Cities look to crowdsource change in their ‘hoods

When it comes to crowdsourcing, there’s not much compelling about the Give a Minute program that allows a city’s residents to send in their ideas to improve their community via website, Facebook, Twitter, or text, like an online suggestion box. However, when a city commits to actually implementing the most popular and feasible ideas, now you have something meaningful.

That’s what New York City is adding to the Give a Minute! program, which has run its course in Chicago and Memphis. NYC’s version of the program is set to launch in late April or early May 2011 as a part of PlaNYC 2030, New York City’s strategic plan for the future, where top ideas may be backed by city resources and departments that can facilitate a project. This is all the more credible in that the city already does to some degree with its “streets to plaza” program.

Yes, there’s also top down leadership. “This kind of open call for ideas, or ‘crowdsourcing,’ as it’s called, has helped cutting-edge companies like Facebook and Netflix improve services and save money. And with more than 8.4 million people in our crowd, imagine what we can come up with,” Mayor Michael Bloomberg.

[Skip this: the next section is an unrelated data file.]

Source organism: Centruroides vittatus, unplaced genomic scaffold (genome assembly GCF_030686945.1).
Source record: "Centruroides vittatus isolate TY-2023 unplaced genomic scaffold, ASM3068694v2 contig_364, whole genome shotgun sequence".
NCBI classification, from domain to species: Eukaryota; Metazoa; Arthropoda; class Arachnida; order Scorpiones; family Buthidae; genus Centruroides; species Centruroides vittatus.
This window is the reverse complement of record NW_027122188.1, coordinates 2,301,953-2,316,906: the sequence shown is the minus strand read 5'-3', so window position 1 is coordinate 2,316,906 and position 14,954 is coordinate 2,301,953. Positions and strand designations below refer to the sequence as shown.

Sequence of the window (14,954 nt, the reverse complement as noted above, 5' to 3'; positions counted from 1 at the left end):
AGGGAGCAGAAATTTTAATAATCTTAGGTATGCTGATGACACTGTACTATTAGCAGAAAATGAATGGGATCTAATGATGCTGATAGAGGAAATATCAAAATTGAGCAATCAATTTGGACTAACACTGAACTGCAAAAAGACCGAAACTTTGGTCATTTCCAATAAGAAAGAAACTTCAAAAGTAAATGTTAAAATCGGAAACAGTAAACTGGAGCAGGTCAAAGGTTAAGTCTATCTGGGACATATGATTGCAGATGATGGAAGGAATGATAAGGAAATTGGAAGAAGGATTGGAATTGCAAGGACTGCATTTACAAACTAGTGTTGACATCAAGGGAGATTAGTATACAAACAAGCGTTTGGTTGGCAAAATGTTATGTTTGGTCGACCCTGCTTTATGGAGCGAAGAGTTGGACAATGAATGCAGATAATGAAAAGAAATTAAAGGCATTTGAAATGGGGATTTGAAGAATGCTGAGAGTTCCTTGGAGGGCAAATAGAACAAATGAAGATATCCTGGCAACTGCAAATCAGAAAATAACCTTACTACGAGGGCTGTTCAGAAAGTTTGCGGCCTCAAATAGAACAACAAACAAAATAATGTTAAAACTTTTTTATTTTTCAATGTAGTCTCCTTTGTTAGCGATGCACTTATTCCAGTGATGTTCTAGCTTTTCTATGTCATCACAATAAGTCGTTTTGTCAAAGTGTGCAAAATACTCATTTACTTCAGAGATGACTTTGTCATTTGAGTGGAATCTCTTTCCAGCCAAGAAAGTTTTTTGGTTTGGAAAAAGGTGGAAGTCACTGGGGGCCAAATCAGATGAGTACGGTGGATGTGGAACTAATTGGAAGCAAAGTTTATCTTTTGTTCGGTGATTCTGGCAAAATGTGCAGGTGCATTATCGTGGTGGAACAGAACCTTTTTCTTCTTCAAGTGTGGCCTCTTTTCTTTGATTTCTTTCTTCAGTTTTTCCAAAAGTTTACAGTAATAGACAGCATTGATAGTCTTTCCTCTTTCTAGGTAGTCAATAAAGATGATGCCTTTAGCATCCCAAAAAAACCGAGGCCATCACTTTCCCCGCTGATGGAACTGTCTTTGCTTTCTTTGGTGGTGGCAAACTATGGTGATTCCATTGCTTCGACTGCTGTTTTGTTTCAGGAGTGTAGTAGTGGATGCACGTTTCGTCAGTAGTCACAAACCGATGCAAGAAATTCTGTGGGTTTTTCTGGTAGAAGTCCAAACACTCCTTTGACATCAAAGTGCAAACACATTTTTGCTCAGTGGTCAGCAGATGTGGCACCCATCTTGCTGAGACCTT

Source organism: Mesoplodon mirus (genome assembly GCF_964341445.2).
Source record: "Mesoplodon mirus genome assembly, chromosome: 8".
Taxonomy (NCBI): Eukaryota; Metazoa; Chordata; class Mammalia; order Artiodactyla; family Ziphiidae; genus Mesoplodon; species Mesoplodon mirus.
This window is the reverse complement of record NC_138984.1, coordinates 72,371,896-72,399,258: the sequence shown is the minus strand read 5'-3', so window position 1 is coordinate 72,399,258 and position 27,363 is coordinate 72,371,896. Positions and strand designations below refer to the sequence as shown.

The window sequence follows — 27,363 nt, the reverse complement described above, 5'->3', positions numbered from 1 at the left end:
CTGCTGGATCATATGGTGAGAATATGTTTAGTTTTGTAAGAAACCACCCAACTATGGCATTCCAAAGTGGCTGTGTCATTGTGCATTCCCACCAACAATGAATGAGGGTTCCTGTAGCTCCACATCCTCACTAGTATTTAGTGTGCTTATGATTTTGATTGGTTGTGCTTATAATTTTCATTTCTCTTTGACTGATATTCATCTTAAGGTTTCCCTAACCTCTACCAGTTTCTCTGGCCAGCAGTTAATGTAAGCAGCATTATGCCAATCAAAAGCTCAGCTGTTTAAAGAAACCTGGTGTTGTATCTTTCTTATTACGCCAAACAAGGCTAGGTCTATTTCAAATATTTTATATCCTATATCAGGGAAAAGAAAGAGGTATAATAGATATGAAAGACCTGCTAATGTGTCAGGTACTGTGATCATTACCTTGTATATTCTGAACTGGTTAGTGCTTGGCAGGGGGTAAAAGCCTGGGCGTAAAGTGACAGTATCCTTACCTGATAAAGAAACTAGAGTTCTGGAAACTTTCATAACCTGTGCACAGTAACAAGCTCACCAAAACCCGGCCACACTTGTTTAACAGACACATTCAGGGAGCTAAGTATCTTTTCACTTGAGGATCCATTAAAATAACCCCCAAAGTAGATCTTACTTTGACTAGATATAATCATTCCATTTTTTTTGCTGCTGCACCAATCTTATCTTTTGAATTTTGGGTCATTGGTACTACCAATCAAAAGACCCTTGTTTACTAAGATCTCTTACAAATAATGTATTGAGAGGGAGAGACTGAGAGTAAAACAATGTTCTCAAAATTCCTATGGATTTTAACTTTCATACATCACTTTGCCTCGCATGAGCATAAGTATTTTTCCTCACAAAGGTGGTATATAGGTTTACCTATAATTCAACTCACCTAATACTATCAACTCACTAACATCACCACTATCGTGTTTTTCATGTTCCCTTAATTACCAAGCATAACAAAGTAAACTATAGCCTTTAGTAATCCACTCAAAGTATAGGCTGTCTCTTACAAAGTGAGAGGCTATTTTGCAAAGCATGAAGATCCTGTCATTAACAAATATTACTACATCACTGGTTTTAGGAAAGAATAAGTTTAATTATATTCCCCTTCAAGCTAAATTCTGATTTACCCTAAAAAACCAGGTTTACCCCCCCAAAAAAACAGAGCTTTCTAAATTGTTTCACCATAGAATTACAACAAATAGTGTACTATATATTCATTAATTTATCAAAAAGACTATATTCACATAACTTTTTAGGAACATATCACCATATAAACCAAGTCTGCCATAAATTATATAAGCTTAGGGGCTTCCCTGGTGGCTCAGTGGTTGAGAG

Now, for an example where area residents are directly crowdsourcing change in their city, check out the first phase of the Bristol Rising effort in Bristol, Connecticut, where a real estate development team already in partnership with the city government, will invest in feasibility studies to incorporate into the master plan, any public amenity idea with at least 200 votes (“likes”) by March 15, 2011. While you have to live/work within an hour of Bristol to vote, anyone from around the world can be part of the Bristol Rising initiative to redefine the American Dream by joining here!

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